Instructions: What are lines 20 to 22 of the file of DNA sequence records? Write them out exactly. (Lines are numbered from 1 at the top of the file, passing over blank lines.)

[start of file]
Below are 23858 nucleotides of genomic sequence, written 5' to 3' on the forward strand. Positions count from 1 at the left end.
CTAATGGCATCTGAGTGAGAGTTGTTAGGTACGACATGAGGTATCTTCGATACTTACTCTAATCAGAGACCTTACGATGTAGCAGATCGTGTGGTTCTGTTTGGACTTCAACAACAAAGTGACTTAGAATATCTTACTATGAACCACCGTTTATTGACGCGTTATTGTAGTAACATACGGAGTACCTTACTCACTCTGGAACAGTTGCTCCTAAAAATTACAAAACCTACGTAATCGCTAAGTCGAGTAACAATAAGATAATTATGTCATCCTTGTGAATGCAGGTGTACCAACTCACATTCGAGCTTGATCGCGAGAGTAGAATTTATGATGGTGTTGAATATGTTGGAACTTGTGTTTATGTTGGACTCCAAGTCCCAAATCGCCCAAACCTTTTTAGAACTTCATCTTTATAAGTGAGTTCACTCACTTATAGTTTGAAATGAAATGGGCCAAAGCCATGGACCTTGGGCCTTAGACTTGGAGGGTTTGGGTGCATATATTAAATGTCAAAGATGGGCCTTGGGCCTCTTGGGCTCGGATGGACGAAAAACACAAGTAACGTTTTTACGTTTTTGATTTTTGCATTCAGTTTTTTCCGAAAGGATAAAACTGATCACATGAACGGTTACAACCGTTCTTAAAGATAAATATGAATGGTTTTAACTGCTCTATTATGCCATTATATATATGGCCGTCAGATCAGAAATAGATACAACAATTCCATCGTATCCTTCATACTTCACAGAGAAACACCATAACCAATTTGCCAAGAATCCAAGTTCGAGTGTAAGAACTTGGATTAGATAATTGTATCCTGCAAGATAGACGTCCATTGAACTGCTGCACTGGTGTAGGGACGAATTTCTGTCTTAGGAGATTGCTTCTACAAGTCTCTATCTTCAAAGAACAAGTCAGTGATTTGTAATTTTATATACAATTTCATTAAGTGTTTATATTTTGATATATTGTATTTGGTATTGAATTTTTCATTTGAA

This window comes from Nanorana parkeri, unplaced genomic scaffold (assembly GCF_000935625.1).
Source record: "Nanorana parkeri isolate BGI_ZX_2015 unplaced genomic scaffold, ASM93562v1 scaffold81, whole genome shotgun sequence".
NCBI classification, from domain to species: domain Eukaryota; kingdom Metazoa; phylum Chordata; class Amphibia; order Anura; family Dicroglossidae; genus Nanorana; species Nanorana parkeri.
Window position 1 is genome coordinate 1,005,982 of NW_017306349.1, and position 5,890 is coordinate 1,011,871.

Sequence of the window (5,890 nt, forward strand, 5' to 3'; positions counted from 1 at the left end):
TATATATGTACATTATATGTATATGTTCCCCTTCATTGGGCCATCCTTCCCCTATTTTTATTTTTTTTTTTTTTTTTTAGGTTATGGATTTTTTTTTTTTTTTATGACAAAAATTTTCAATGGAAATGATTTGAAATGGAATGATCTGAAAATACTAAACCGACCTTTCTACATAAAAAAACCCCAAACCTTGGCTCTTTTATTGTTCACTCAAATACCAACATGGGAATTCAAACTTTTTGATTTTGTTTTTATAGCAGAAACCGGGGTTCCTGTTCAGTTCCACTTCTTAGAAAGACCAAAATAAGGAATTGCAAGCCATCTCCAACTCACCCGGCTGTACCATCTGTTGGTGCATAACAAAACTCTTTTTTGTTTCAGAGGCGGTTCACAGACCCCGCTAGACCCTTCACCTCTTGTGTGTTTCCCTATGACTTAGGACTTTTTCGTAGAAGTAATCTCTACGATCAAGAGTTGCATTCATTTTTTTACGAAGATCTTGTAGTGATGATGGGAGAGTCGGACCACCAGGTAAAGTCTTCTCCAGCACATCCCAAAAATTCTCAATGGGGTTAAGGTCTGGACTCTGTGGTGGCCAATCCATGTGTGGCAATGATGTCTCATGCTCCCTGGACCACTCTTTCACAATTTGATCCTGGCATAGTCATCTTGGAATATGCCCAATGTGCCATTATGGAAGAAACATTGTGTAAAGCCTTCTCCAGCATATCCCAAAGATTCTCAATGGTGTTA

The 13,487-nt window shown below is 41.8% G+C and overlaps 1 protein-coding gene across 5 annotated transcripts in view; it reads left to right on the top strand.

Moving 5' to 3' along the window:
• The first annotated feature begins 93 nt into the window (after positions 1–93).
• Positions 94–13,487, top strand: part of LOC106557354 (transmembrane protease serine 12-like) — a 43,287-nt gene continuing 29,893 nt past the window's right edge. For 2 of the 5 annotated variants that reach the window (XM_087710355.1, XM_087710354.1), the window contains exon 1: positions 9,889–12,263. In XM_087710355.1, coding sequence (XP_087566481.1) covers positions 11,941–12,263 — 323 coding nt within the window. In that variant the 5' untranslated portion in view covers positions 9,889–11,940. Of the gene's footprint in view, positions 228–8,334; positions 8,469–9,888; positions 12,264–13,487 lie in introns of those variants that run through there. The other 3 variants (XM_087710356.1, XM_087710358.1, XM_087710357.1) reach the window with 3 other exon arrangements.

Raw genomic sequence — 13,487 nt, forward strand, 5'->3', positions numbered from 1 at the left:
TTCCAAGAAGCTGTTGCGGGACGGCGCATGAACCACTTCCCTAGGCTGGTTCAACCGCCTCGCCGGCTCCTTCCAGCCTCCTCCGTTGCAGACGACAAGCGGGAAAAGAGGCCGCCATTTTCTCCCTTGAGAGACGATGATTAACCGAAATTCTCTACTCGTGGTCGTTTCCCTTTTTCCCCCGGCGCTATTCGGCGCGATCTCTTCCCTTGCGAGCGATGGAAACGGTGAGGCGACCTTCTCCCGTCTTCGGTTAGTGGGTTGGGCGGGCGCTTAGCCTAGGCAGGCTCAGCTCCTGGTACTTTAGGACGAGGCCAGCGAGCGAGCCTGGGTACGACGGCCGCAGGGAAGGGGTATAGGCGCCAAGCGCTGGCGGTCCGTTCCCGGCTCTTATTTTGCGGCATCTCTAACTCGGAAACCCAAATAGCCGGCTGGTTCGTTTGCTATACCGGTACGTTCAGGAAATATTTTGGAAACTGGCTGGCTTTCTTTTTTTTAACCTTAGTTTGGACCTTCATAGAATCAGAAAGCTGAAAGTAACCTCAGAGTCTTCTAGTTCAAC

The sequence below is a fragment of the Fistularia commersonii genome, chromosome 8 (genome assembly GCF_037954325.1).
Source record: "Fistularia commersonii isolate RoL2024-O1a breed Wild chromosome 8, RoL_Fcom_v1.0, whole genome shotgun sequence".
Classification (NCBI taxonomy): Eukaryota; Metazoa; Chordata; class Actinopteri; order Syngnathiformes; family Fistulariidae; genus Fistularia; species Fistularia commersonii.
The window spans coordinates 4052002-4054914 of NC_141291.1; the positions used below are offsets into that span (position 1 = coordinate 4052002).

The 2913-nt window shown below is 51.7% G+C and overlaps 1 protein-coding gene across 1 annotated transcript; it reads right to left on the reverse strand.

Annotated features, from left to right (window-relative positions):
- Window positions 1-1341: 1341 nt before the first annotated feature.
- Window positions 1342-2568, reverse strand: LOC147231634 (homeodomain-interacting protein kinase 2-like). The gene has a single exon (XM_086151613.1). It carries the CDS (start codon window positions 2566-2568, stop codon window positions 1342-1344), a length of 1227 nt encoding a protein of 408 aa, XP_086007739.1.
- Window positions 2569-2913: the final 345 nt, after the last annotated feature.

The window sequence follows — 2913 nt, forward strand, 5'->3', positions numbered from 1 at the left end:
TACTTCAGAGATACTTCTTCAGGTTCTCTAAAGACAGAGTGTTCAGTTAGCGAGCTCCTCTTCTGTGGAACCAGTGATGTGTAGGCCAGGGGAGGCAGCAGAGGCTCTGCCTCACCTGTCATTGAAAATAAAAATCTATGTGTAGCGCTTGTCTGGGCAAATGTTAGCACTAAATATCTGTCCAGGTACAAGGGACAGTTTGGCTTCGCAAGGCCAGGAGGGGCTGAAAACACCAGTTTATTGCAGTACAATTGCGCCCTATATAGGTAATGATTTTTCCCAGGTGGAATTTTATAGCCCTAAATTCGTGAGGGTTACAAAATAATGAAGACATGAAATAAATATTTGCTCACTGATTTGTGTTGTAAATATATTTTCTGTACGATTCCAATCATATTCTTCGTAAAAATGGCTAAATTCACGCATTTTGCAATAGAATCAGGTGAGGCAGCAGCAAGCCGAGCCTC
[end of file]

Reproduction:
Annotated features, from left to right (window-relative positions):
- Window positions 1-1341: 1341 nt before the first annotated feature.
- Window positions 1342-2568, reverse strand: LOC147231634 (homeodomain-interacting protein kinase 2-like). The gene has a single exon (XM_086151613.1). It carries the CDS (start codon window positions 2566-2568, stop codon window positions 1342-1344), a length of 1227 nt encoding a protein of 408 aa, XP_086007739.1.